Summerhill Pyramid Winery 30th anniversary

Summerhill Pyramid Winery founder Stephen Cipes pours wine during the Kelowna winery’s 30th-anniversary celebrations Sunday. The harvest-themed special event drew hundreds of people to the organic winery on Chute Lake Road.

In his passion to spread organic farming, Stephen Cipes believes he’s up against the pull of agricultural tradition and the power of corporate persuasion.

Summerhill, the winery founded by Cipes on Chute Lake Road in Kelowna, marked its 30th anniversary on Sunday.

Hundreds of people turned out to mark the occasion and sip Federweisser, fermented, freshly pressed grape juice. Some of it was also poured into the soil of Summerhill’s vineyards.

“This event is to give back some of the newly fermenting wine from the harvest to the plants,” Cipes said. “It’s a nice, annual tradition of giving thanks. It’s kind of like thanksgiving, but in more of a proactive way, to celebrate and honour the bounty of nature.”

Summerhill Pyramid Winery prides itself on being a thoroughly organic operation, one that doesn’t involve the application of chemicals at any stage of the winemaking process.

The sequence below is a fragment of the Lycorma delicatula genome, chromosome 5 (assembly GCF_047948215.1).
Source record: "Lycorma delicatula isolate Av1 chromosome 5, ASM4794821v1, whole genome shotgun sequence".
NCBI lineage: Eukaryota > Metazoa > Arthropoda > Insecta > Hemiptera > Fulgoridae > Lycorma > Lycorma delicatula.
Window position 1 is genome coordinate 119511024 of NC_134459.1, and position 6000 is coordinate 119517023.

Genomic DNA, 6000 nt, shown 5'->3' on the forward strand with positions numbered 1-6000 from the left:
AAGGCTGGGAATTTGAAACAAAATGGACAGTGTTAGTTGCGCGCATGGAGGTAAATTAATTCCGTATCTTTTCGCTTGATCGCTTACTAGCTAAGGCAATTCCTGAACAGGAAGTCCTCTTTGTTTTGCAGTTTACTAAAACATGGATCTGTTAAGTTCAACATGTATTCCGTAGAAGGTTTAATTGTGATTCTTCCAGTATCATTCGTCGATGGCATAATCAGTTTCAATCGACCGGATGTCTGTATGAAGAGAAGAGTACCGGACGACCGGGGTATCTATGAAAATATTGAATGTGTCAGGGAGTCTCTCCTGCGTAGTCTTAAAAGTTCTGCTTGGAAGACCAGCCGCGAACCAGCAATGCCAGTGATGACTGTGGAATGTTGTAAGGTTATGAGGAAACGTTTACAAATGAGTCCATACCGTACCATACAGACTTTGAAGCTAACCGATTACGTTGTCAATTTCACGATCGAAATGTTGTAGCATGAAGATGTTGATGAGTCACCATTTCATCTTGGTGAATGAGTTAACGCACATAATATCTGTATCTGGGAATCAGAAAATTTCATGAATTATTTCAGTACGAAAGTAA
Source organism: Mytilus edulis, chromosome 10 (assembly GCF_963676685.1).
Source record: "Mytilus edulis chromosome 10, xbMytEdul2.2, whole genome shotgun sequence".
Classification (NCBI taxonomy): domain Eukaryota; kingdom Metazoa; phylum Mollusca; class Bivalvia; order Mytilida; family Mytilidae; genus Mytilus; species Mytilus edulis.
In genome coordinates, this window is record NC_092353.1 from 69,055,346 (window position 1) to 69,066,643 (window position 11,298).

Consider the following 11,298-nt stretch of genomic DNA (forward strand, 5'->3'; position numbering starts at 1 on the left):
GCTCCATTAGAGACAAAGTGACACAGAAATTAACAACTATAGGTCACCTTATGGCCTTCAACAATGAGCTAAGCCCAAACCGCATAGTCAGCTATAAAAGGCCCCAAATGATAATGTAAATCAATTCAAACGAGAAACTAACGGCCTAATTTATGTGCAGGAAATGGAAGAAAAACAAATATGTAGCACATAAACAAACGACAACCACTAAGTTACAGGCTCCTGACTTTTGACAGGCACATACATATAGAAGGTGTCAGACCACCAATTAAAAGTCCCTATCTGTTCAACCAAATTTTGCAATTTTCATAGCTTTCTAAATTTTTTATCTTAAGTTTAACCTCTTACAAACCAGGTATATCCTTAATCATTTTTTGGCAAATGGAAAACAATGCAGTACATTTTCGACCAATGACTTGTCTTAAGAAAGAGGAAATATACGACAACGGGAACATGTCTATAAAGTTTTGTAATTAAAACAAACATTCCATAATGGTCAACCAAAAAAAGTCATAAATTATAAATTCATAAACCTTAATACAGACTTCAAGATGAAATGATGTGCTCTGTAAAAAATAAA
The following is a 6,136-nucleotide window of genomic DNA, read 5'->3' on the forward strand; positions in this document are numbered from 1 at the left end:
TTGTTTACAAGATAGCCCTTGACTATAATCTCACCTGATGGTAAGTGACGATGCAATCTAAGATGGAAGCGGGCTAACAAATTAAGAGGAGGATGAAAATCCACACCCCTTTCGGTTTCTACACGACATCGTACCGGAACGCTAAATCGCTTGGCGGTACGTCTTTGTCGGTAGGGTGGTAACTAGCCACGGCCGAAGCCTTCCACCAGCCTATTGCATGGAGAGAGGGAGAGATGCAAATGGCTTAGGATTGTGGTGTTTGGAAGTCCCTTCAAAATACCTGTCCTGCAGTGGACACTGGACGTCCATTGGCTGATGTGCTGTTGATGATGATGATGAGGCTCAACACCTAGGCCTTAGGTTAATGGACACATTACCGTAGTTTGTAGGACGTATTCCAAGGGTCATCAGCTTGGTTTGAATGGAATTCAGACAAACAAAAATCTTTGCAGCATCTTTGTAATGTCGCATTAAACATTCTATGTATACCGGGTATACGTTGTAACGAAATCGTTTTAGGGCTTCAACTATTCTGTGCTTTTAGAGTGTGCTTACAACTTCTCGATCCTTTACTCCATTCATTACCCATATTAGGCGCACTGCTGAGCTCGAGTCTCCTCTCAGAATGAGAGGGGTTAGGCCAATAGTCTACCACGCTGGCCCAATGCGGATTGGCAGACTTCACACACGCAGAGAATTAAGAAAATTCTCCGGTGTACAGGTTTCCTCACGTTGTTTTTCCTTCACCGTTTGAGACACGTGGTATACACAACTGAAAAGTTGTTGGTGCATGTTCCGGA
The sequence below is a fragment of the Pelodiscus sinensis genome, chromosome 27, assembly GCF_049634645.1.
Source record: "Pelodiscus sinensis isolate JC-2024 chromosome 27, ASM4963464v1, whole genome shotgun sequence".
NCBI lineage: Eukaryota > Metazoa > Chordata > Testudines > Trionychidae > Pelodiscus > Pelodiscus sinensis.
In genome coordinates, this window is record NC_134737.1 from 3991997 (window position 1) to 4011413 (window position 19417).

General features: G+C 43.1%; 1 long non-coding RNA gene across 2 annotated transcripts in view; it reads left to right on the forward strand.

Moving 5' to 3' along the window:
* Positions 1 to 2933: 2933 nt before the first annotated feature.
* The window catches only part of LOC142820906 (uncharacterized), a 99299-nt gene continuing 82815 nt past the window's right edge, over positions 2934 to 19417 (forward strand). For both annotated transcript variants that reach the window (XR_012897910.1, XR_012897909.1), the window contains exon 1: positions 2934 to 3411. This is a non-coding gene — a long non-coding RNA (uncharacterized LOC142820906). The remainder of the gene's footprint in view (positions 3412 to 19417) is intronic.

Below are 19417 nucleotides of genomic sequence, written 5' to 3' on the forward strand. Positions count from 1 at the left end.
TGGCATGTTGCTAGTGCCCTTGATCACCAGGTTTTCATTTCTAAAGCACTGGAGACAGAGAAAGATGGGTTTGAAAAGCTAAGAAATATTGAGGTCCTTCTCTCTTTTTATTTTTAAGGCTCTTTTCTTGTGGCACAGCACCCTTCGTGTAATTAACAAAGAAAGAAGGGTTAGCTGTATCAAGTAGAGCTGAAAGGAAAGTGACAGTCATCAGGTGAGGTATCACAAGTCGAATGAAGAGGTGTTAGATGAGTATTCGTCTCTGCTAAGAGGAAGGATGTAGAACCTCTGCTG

Thirty years ago, when Cipes was evolving his vision for Summerhill, the idea of an organic winery was a rarity. It’s not much more common today.

“Today, there are over 300 wineries in B.C. and, sadly, less than three per cent are organic,” Cipes said in an interview. “I think that’s a shame because we are the northernmost, desert viticulture region in the world and we don’t have a lot of pests.

“You can go organic here. We should be models in the world, a model of being in harmony with nature. We should not be spraying chemicals in this very fragile place we live in,” he said.

“It’s not good for the water we drink, it’s not good for our children’s future, and it does not add anything to the flavour of the grapes we grow,” he said.

Over the years, Summerhill has won some of the world’s most prestigious wine competitions, Cipes noted, a fact which he said proves chemicals are not integral to the production of top-quality product.

Asked why organic winemaking has not spread more significantly, Cipes said: “Farmers go by the book, and the book has to be changed. The book is 40, 50 years old. And also, there’s great pressure from the chemical companies,” he said.

“At the end of the day, yes, organic farming takes a little more labour, but you save money on the chemicals, which more than offsets the extra labour,” he said. “So it’s not at all expensive to do, and it’s definitely better for the flavour of the wines.”

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